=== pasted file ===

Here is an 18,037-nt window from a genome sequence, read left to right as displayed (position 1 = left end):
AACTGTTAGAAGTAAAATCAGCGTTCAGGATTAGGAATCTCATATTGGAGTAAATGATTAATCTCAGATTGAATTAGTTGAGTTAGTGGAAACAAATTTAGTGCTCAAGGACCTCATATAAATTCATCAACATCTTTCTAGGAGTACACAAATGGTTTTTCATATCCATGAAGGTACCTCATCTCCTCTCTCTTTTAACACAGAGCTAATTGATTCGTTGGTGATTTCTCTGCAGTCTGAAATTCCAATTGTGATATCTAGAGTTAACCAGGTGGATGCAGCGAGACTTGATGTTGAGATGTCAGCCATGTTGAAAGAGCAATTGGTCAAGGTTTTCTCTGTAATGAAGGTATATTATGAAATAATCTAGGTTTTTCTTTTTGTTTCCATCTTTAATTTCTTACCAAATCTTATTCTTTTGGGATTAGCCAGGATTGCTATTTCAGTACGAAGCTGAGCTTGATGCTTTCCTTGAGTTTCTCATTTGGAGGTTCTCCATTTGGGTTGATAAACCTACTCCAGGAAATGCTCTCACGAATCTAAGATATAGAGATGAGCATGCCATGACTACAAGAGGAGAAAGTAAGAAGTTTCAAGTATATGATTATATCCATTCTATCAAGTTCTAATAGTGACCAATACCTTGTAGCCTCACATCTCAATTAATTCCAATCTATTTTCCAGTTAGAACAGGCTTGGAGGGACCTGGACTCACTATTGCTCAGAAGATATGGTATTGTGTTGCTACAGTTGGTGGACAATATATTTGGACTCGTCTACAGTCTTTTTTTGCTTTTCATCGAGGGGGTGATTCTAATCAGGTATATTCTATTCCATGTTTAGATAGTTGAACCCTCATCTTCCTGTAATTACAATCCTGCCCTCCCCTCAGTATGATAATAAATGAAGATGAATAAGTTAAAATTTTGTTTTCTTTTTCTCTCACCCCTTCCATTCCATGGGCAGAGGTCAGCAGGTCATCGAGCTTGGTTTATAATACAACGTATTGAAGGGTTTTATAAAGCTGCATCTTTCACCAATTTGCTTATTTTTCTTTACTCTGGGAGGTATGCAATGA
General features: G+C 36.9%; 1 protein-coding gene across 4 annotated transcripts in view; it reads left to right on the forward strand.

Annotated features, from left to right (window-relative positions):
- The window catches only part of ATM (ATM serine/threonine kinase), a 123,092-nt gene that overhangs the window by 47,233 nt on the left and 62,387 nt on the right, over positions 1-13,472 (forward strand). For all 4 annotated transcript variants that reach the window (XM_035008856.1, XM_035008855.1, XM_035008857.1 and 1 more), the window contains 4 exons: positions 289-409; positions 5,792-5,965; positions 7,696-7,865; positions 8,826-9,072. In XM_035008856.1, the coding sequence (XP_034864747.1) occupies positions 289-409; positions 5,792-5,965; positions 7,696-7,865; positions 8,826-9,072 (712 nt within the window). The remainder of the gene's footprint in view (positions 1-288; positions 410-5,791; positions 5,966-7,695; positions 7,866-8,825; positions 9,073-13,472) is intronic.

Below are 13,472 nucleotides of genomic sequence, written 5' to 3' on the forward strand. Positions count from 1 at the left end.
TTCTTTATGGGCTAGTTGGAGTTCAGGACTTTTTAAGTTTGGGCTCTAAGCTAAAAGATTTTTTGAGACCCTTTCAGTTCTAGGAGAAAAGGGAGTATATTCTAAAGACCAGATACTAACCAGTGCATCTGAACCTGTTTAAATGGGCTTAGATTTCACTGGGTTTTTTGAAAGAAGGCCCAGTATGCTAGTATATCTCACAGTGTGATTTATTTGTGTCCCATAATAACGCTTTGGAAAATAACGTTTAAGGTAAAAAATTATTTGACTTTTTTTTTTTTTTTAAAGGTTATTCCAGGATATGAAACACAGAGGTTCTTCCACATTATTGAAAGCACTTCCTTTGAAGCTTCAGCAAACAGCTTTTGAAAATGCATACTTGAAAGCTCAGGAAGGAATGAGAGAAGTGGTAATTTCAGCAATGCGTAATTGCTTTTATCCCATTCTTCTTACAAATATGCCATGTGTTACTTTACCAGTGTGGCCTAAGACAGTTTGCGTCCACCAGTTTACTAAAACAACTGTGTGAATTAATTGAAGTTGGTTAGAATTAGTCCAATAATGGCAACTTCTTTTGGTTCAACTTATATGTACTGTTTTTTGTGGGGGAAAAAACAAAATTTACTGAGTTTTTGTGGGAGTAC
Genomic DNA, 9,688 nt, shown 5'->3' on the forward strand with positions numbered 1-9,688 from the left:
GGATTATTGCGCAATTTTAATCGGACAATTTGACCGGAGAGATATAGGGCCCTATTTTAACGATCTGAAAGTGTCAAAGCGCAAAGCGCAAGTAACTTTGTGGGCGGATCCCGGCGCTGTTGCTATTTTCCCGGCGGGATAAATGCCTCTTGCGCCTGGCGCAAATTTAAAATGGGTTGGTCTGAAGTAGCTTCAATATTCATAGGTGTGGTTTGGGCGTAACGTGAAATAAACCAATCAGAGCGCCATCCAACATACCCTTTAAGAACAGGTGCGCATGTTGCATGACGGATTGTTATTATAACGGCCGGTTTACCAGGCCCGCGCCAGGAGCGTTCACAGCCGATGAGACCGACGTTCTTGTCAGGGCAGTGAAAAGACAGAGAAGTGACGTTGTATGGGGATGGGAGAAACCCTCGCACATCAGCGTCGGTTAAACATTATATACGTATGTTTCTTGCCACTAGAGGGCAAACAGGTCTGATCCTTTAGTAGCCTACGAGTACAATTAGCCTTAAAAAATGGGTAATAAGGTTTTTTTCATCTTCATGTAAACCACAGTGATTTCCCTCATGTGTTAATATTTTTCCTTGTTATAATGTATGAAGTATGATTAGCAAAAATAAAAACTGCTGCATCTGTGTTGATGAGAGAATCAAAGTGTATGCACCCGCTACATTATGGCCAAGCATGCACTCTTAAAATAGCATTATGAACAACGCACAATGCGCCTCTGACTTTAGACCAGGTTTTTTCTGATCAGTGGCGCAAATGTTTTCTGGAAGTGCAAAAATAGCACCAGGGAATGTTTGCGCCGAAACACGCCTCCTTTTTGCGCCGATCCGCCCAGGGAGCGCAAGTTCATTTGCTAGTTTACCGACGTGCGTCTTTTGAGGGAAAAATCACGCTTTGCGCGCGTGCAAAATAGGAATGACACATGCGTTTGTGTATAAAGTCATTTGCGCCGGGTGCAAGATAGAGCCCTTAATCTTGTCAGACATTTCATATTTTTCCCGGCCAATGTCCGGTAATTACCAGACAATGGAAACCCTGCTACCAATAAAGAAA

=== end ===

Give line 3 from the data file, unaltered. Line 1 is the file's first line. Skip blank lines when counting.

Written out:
General features: G+C 36.9%; 1 protein-coding gene across 4 annotated transcripts in view; it reads left to right on the forward strand.